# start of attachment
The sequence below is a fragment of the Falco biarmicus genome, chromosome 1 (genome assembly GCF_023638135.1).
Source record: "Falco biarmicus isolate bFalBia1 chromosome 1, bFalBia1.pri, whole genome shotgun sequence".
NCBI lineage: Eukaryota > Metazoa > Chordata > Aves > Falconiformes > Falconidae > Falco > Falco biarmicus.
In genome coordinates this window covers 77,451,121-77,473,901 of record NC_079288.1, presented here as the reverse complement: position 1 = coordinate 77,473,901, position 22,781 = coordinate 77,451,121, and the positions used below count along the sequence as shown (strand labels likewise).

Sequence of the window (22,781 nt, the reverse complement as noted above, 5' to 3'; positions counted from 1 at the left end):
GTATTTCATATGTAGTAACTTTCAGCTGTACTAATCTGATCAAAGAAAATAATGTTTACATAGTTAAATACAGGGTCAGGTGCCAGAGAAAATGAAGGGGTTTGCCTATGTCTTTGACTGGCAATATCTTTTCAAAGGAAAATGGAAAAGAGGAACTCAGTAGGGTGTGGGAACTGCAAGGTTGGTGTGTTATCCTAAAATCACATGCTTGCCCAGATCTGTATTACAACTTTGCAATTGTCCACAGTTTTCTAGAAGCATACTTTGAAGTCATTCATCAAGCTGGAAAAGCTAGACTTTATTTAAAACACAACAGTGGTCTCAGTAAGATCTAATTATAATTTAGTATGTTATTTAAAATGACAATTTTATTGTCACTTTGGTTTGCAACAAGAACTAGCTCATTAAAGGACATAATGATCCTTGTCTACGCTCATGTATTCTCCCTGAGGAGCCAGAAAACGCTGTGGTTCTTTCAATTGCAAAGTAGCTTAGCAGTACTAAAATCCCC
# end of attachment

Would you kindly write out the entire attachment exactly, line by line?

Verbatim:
The sequence below is a fragment of the Falco biarmicus genome, chromosome 1 (genome assembly GCF_023638135.1).
Source record: "Falco biarmicus isolate bFalBia1 chromosome 1, bFalBia1.pri, whole genome shotgun sequence".
NCBI lineage: Eukaryota > Metazoa > Chordata > Aves > Falconiformes > Falconidae > Falco > Falco biarmicus.
In genome coordinates this window covers 77,451,121-77,473,901 of record NC_079288.1, presented here as the reverse complement: position 1 = coordinate 77,473,901, position 22,781 = coordinate 77,451,121, and the positions used below count along the sequence as shown (strand labels likewise).

Sequence of the window (22,781 nt, the reverse complement as noted above, 5' to 3'; positions counted from 1 at the left end):
GTATTTCATATGTAGTAACTTTCAGCTGTACTAATCTGATCAAAGAAAATAATGTTTACATAGTTAAATACAGGGTCAGGTGCCAGAGAAAATGAAGGGGTTTGCCTATGTCTTTGACTGGCAATATCTTTTCAAAGGAAAATGGAAAAGAGGAACTCAGTAGGGTGTGGGAACTGCAAGGTTGGTGTGTTATCCTAAAATCACATGCTTGCCCAGATCTGTATTACAACTTTGCAATTGTCCACAGTTTTCTAGAAGCATACTTTGAAGTCATTCATCAAGCTGGAAAAGCTAGACTTTATTTAAAACACAACAGTGGTCTCAGTAAGATCTAATTATAATTTAGTATGTTATTTAAAATGACAATTTTATTGTCACTTTGGTTTGCAACAAGAACTAGCTCATTAAAGGACATAATGATCCTTGTCTACGCTCATGTATTCTCCCTGAGGAGCCAGAAAACGCTGTGGTTCTTTCAATTGCAAAGTAGCTTAGCAGTACTAAAATCCCC